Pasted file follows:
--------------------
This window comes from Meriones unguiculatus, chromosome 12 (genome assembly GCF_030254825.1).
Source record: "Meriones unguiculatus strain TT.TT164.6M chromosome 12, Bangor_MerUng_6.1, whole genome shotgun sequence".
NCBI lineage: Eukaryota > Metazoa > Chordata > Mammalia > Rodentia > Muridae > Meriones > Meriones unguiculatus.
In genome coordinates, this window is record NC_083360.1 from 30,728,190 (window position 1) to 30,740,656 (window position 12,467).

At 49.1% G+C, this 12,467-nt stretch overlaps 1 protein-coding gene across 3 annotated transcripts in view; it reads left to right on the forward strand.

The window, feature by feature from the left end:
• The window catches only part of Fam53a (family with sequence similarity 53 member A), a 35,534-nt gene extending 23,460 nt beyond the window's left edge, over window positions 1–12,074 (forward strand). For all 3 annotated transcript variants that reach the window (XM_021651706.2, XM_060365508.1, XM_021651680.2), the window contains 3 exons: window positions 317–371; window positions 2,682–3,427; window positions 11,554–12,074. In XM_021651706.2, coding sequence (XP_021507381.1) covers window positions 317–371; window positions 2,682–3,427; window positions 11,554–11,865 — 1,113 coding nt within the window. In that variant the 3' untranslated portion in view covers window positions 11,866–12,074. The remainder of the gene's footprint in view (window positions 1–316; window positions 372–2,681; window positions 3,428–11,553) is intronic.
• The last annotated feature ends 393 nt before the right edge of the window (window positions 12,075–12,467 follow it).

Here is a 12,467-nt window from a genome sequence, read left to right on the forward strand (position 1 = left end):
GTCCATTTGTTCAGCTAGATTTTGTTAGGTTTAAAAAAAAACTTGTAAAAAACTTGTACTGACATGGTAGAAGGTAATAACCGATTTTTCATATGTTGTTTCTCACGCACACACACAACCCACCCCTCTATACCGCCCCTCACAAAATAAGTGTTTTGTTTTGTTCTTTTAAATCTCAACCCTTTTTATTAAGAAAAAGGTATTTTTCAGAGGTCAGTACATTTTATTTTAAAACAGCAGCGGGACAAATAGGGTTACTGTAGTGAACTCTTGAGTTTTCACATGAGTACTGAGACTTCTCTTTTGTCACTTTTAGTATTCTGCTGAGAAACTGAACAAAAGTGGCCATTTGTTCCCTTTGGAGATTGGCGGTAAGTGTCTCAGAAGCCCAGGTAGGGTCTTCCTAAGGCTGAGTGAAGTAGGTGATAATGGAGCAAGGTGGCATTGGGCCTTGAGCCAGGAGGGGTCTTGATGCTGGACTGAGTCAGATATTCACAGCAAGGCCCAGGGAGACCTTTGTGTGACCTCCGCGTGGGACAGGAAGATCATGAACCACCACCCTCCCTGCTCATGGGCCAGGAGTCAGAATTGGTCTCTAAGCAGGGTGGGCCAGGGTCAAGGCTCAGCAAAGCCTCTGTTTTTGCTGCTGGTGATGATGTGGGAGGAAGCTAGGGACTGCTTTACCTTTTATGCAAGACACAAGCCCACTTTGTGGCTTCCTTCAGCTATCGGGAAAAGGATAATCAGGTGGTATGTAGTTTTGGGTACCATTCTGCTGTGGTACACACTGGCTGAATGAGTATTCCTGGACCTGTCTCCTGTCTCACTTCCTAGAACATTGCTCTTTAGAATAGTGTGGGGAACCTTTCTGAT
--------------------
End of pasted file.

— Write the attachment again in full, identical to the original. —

This window comes from Meriones unguiculatus, chromosome 12 (genome assembly GCF_030254825.1).
Source record: "Meriones unguiculatus strain TT.TT164.6M chromosome 12, Bangor_MerUng_6.1, whole genome shotgun sequence".
NCBI lineage: Eukaryota > Metazoa > Chordata > Mammalia > Rodentia > Muridae > Meriones > Meriones unguiculatus.
In genome coordinates, this window is record NC_083360.1 from 30,728,190 (window position 1) to 30,740,656 (window position 12,467).

At 49.1% G+C, this 12,467-nt stretch overlaps 1 protein-coding gene across 3 annotated transcripts in view; it reads left to right on the forward strand.

The window, feature by feature from the left end:
• The window catches only part of Fam53a (family with sequence similarity 53 member A), a 35,534-nt gene extending 23,460 nt beyond the window's left edge, over window positions 1–12,074 (forward strand). For all 3 annotated transcript variants that reach the window (XM_021651706.2, XM_060365508.1, XM_021651680.2), the window contains 3 exons: window positions 317–371; window positions 2,682–3,427; window positions 11,554–12,074. In XM_021651706.2, coding sequence (XP_021507381.1) covers window positions 317–371; window positions 2,682–3,427; window positions 11,554–11,865 — 1,113 coding nt within the window. In that variant the 3' untranslated portion in view covers window positions 11,866–12,074. The remainder of the gene's footprint in view (window positions 1–316; window positions 372–2,681; window positions 3,428–11,553) is intronic.
• The last annotated feature ends 393 nt before the right edge of the window (window positions 12,075–12,467 follow it).

Here is a 12,467-nt window from a genome sequence, read left to right on the forward strand (position 1 = left end):
GTCCATTTGTTCAGCTAGATTTTGTTAGGTTTAAAAAAAAACTTGTAAAAAACTTGTACTGACATGGTAGAAGGTAATAACCGATTTTTCATATGTTGTTTCTCACGCACACACACAACCCACCCCTCTATACCGCCCCTCACAAAATAAGTGTTTTGTTTTGTTCTTTTAAATCTCAACCCTTTTTATTAAGAAAAAGGTATTTTTCAGAGGTCAGTACATTTTATTTTAAAACAGCAGCGGGACAAATAGGGTTACTGTAGTGAACTCTTGAGTTTTCACATGAGTACTGAGACTTCTCTTTTGTCACTTTTAGTATTCTGCTGAGAAACTGAACAAAAGTGGCCATTTGTTCCCTTTGGAGATTGGCGGTAAGTGTCTCAGAAGCCCAGGTAGGGTCTTCCTAAGGCTGAGTGAAGTAGGTGATAATGGAGCAAGGTGGCATTGGGCCTTGAGCCAGGAGGGGTCTTGATGCTGGACTGAGTCAGATATTCACAGCAAGGCCCAGGGAGACCTTTGTGTGACCTCCGCGTGGGACAGGAAGATCATGAACCACCACCCTCCCTGCTCATGGGCCAGGAGTCAGAATTGGTCTCTAAGCAGGGTGGGCCAGGGTCAAGGCTCAGCAAAGCCTCTGTTTTTGCTGCTGGTGATGATGTGGGAGGAAGCTAGGGACTGCTTTACCTTTTATGCAAGACACAAGCCCACTTTGTGGCTTCCTTCAGCTATCGGGAAAAGGATAATCAGGTGGTATGTAGTTTTGGGTACCATTCTGCTGTGGTACACACTGGCTGAATGAGTATTCCTGGACCTGTCTCCTGTCTCACTTCCTAGAACATTGCTCTTTAGAATAGTGTGGGGAACCTTTCTGAT